Save by Growing Your Own Herbs

Save by Growing Your Own Herbs
Fresh herbs are a great addition to any meal, but often times you only use a small amount before the rest goes bad and has to be thrown away. These wasted herbs add up and can cost you anywhere from $50-$250 a year!

So stop throwing your money away. It's easy to grow herbs in your own home for cheap, no matter what the season. Let's start with garlic, one of the easiest aromatics to grow.

Simply take an existing clove with a little green sprout coming out of it and place it into a small jar with just enough water to cover the bottom of the clove. In a couple of days, you'll see roots start to grow, followed by sprouts. Once a sprout reaches about three inches in length, trim off the top third for use. These sprouts have a much milder flavor than garlic cloves, and go great in salads, pasta, or even just as a garnish.

Basil is another great herb, because you can regrow it for ever. Put a few clippings with four-inch stems into a glass of water and place the glass in a spot that gets direct sunlight. Once a root reaches about two inches long, transfer it to a pot with soil and soon you'll have an entire basil plant.

Similarly, you can regrow cilantro by placing cilantro stems into a glass of water. Once the roots get long enough, move them into a pot filled with soil. In a few weeks, new sprigs will sprout and quickly grow into a full cilantro plant.

One more tip: If you find your herbs are growing long stems but only have a few leaves, they're not getting enough sunlight. Try to keep them in a spot that gets at least six to eight hours of sun each day.

So, when it comes to fresh herbs, try growing a few at home. You'll be saving money and trips to the grocery store, as well.

Your Food Bill is Going Up: Ways To Save In The Grocery Aisle
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Save by Growing Your Own Herbs -- Savings Experiment

Sure, it's tempting to buy those neatly trimmed broccoli florets, but in doing so you're throwing money down the drain.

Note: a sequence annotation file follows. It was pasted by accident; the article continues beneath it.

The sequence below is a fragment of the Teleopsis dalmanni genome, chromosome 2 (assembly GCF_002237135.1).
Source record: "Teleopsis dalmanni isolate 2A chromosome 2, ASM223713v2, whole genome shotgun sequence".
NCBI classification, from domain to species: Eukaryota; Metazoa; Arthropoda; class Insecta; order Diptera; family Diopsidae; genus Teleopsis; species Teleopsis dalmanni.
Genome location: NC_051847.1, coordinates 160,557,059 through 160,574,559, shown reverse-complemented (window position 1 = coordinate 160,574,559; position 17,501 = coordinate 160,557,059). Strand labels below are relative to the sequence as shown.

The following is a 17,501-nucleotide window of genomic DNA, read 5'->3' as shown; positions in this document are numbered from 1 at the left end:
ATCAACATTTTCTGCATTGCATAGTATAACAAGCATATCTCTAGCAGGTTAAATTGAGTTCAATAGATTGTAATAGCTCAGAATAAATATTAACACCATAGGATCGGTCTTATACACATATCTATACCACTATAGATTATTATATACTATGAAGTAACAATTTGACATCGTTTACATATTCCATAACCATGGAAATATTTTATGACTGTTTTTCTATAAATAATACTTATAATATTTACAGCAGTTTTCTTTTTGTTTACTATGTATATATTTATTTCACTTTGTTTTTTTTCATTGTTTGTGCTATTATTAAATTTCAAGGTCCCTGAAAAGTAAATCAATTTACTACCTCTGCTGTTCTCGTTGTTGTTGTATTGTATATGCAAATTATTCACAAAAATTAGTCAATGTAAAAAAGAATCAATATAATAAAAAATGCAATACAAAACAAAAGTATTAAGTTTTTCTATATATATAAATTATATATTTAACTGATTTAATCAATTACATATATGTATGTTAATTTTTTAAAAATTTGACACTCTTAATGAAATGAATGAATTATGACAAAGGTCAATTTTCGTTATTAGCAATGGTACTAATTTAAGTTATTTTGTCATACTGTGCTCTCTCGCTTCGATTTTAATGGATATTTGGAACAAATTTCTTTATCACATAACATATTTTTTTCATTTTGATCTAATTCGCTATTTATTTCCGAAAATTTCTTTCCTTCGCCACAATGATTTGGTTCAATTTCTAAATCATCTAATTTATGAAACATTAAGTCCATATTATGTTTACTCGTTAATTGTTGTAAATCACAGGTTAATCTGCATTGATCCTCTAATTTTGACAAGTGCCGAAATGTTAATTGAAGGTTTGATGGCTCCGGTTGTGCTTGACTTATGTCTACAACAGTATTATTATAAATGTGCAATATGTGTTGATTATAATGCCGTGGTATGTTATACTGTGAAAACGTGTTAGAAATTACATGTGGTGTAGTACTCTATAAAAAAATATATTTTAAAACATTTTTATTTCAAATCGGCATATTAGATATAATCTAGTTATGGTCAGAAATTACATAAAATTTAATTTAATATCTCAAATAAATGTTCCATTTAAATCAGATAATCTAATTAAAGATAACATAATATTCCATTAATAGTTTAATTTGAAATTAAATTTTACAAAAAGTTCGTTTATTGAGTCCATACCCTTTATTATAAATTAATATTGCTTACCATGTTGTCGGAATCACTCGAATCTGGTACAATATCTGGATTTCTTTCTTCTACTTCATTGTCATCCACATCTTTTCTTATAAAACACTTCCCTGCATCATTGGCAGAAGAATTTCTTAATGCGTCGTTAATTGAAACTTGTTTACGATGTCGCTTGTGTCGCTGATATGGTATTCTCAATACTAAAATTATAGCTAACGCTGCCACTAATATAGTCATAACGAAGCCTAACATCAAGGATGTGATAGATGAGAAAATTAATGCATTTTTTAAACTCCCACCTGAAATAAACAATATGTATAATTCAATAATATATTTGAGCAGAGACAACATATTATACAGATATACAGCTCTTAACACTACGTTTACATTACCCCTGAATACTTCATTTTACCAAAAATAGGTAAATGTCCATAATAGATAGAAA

"Those packaged fruits and veggies that are already diced, chopped or sliced are marked up 40% over their whole-food counterparts," consumer money saving expert Andrea Woroch says.

The same goes for meat and poultry.  Buying ground beef already formed into hamburger patties, or chicken cubes on skewers, can cost as much as 60 percent more than buying the raw ingredients and doing the prep yourself. "Once again, you are paying for the convenience," Woroch says.

She offers a better idea: If you're too busy to start slicing and dicing after a long day of work, carve out some time over the weekend to prepare ingredients for use during the week.

An item's label on the supermarket shelf should list its price per ounce or unit price. Use that apples-to-apples comparison between brands to figure out which gives you the best value for your buck, advises Jeanette Pavini, household savings expert from

Comparing unit prices will also help you to determine if those bulk buys are really a good deal after all. You might be surprised by what you discover.

Not all organic produce is created equal.

For example, don't waste money on organic fruits and vegetables with tough or inedible peels such as pineapples, papayas, mangos and avocados. "Most of the pesticides can be removed or washed away," Woroch says, citing WebMd research.

If you do opt for organic, make sure you're getting the real thing. Look for the organic seal certified by the USDA, which confirms the food is grown, harvested, and processed according to federal standards.

Labels that boast "natural," "hormone-free" or "antibiotic-free" don't necessarily assure that food meets organic standards.

And when it comes to seafood, the U.S. has no organic fish regulations, so "don't waste your money on false food claims," Woroch says.

Follow retailers and store brands on social media sites for grocery savings.

For example, if you "like" a retailer like Wal-Mart (WMT) or a brand like Ronzoni on Facebook, you can get advance notice of deals and the scoop on upcoming sale events.

Don't take a sale sign at face value, Pavini tells DailyFinance. "If a sale says five for $10, don't feel obligated to buy all five. Check the store policy: Usually you will get the same discount even if you just buy a single quantity."

If you've missed out on a store sale, don't be shy to ask your supermarket to apply the deal to a later shopping trip. "If the item you want is out of stock, have the store give you a rain check so when the items is back in stock they will honor the sale price," Pavini says.

While many fresh fruits and vegetables are available year-round, they're usually less expensive when you buy them in season. So plan your meals according to what produce is freshest. You'll pay less -- and your food will taste better, too.

And last but not least, tap coupon sites like,, and for printable coupons, coupon promotional codes and online coupons to slash that ever-increasing grocery bill.

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